Overall, this was a great film, plain and simple. Tim Burton took a classic story of silliness and nonsense and transformed it into a film that is not only pleasing to the eye and entertaining, but kept the heart of Lewis Carroll’s story beating. The idea that thinking differently and seeing things for not what they are, but what they could be, can be extremely rewarding.
Saturday, February 27, 2010
So thanks to AMC and their “Can’t get enough Gump week”, I’ve watched Forrest Gump at least six times this week, in it’s entirety once and then in parts the other five times! Now, A League of Their Own is on Bravo and I find myself unable to go to sleep…
On to the point of this post, Tom Hanks is one of the best actors of our time. As I’m watching him in A League of Their Own, I realize that I don’t see Tom Hanks, I see Jimmy Dugan. He is one of those few actors that doesn’t just portray a character, he creates a persona that takes of life of it’s own. After pondering his filmography I begin to gain a new appreciation of him. I’ve always refered to him as the “all-American” actor, but in reality he’s extremely versatile. Able to not just portray Carl Hanratty (Catch Me If You Can) but become him and generate a completely believable character with personality, quirks, likes, dislikes, etc. On the other hand, becoming the strict, somber prison guard Paul Edgecomb (The Green Mile), he embodied the character, heart and soul. I could go on and on describing all the different personalities he’s created and portrayed.
So here’s to you Mr. Hanks, I love to watch you become these people! Thanks for creating them and portraying them so well I don’t even see “you” in them.
p.s. So who’s your favorite Hanks persona? Here's his filmography.
Wednesday, February 24, 2010
I love to watch all types of movies, but I especially love the movies that require a second watch in order to be truly appreciated. Shutter Island is definitely one of those films! It’s set in 1954 and follows two US Federal Marshals as they investigate the disappearance of a patient in a mental hospital for the criminally insane. Martin Scorsese (director) is a master behind the camera. He created elegantly intense scenes using simple, but unique camera angles, coupled with an astounding musical score that kept the viewers on the edge of their seats from the first frame.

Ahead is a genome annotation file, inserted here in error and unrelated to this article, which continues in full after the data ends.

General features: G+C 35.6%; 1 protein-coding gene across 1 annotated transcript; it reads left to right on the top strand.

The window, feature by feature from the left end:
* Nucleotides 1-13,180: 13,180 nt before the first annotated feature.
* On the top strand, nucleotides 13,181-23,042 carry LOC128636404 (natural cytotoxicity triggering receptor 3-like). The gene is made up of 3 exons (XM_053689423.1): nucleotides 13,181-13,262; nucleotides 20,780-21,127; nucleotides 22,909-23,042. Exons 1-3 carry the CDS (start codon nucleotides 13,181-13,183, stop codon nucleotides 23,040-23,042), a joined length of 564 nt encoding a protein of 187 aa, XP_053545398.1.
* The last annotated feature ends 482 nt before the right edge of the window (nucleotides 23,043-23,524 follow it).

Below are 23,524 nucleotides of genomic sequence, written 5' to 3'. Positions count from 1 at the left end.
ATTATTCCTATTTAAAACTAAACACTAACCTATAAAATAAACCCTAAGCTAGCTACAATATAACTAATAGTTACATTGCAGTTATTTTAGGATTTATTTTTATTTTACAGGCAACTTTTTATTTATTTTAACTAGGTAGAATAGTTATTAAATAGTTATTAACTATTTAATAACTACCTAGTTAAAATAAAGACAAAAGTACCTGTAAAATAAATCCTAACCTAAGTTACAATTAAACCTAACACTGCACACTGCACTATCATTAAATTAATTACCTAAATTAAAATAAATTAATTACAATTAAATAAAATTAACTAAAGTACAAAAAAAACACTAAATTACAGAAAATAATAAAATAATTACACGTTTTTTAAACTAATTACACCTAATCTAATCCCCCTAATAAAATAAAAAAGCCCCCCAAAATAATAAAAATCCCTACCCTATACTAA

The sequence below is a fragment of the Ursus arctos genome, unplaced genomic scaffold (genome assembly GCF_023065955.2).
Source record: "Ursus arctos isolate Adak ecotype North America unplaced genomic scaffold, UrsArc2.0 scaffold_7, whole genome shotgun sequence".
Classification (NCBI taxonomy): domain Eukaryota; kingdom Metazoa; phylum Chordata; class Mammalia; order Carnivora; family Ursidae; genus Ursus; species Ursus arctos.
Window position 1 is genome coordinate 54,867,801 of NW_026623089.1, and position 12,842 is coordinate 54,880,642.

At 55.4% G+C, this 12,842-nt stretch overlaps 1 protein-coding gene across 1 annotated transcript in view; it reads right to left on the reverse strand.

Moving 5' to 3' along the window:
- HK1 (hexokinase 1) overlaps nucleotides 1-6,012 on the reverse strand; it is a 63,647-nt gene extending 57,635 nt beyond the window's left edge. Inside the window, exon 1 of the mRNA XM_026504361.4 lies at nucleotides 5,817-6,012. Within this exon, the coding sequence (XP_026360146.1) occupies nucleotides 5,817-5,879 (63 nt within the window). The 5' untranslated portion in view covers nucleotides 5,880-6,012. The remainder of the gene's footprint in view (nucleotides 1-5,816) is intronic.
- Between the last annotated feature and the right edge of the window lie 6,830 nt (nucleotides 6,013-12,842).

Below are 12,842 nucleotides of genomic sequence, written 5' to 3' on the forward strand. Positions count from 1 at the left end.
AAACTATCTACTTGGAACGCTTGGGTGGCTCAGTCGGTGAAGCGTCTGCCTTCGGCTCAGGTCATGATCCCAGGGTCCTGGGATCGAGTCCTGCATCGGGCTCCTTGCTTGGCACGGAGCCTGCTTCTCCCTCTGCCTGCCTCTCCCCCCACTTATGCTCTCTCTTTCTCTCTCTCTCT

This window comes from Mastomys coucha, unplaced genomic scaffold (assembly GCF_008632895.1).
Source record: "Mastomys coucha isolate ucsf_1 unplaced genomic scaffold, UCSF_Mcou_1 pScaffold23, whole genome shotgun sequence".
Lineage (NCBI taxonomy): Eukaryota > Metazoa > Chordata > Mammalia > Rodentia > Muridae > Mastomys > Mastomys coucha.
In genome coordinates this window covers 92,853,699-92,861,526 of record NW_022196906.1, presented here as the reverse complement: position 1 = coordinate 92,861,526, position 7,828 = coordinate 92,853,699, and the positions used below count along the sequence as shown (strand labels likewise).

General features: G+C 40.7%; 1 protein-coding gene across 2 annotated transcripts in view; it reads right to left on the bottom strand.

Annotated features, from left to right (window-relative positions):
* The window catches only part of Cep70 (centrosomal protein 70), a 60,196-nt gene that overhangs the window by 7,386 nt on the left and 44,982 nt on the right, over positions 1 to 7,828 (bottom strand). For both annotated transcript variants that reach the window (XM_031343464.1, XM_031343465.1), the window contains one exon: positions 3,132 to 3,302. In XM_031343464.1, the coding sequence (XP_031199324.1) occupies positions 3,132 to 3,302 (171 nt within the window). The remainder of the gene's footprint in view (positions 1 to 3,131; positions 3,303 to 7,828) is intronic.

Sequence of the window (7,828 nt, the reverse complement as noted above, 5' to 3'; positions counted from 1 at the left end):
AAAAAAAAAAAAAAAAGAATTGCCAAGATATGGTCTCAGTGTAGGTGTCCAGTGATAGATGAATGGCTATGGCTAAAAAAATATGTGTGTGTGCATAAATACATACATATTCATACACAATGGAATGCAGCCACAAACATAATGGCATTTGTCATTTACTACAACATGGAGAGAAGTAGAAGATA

There was an air of mystery woven through out the film, the audience kept questioning what was truth, what was a ploy, who do you believe? Teddy Daniels (Leonard DiCaprio), the protagonist, seemed to be the only person that the viewers could ultimately trust, because the story was being told from his perspective. He took the audience on a quest through the vast grounds of the island, from trekking in the wilderness to lurking through the halls of the fortified ward C. The scenery and extensive details to the set strengthen the film, especially in coordination with the perfectly articulated script. Another aspect of the film that added mystery were Daniels’ memory flashes. They were artfully placed and assisted in the unfolding of the twisted plot.
As for the acting performances, DiCaprio was amazing! His portrayal of the tormented US Marshal Daniels was phenomenal. He developed a bond of trust through acts of genuine sincerity for justice and morality. This was a crucial part of film. The other notable performance was Sir Ben Kingsley as Dr. Crawley. He created a man with such smooth, suave charisma he was almost untrustworthy, however he had enough compassion and care for his patients the viewers want to believe and trust him.